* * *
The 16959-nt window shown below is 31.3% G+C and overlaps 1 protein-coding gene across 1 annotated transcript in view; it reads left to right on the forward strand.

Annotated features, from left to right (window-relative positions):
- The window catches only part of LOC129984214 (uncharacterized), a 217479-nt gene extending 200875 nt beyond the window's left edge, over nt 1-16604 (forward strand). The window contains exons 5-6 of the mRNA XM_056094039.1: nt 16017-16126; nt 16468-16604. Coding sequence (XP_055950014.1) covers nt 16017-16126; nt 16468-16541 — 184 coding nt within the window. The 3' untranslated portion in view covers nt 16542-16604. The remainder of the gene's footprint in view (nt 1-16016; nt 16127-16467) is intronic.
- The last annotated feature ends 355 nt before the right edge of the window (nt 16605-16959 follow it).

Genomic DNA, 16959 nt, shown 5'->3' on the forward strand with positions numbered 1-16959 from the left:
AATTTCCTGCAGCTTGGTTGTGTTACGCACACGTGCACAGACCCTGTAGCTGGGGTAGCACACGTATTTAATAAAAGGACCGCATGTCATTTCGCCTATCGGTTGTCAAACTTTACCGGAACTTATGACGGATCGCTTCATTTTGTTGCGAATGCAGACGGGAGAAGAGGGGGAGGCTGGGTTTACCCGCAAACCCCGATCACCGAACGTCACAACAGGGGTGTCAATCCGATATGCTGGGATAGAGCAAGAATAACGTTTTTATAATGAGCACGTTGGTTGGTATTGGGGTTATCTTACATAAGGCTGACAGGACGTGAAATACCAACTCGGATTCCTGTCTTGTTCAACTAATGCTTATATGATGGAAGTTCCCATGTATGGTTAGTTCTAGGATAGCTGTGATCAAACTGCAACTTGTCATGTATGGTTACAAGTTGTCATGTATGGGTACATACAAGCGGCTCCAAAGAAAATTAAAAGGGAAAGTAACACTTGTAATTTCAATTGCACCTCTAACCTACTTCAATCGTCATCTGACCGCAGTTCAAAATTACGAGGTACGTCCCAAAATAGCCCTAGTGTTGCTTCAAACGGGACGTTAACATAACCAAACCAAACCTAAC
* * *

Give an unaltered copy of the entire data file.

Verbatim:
The 16959-nt window shown below is 31.3% G+C and overlaps 1 protein-coding gene across 1 annotated transcript in view; it reads left to right on the forward strand.

Annotated features, from left to right (window-relative positions):
- The window catches only part of LOC129984214 (uncharacterized), a 217479-nt gene extending 200875 nt beyond the window's left edge, over nt 1-16604 (forward strand). The window contains exons 5-6 of the mRNA XM_056094039.1: nt 16017-16126; nt 16468-16604. Coding sequence (XP_055950014.1) covers nt 16017-16126; nt 16468-16541 — 184 coding nt within the window. The 3' untranslated portion in view covers nt 16542-16604. The remainder of the gene's footprint in view (nt 1-16016; nt 16127-16467) is intronic.
- The last annotated feature ends 355 nt before the right edge of the window (nt 16605-16959 follow it).

Genomic DNA, 16959 nt, shown 5'->3' on the forward strand with positions numbered 1-16959 from the left:
AATTTCCTGCAGCTTGGTTGTGTTACGCACACGTGCACAGACCCTGTAGCTGGGGTAGCACACGTATTTAATAAAAGGACCGCATGTCATTTCGCCTATCGGTTGTCAAACTTTACCGGAACTTATGACGGATCGCTTCATTTTGTTGCGAATGCAGACGGGAGAAGAGGGGGAGGCTGGGTTTACCCGCAAACCCCGATCACCGAACGTCACAACAGGGGTGTCAATCCGATATGCTGGGATAGAGCAAGAATAACGTTTTTATAATGAGCACGTTGGTTGGTATTGGGGTTATCTTACATAAGGCTGACAGGACGTGAAATACCAACTCGGATTCCTGTCTTGTTCAACTAATGCTTATATGATGGAAGTTCCCATGTATGGTTAGTTCTAGGATAGCTGTGATCAAACTGCAACTTGTCATGTATGGTTACAAGTTGTCATGTATGGGTACATACAAGCGGCTCCAAAGAAAATTAAAAGGGAAAGTAACACTTGTAATTTCAATTGCACCTCTAACCTACTTCAATCGTCATCTGACCGCAGTTCAAAATTACGAGGTACGTCCCAAAATAGCCCTAGTGTTGCTTCAAACGGGACGTTAACATAACCAAACCAAACCTAAC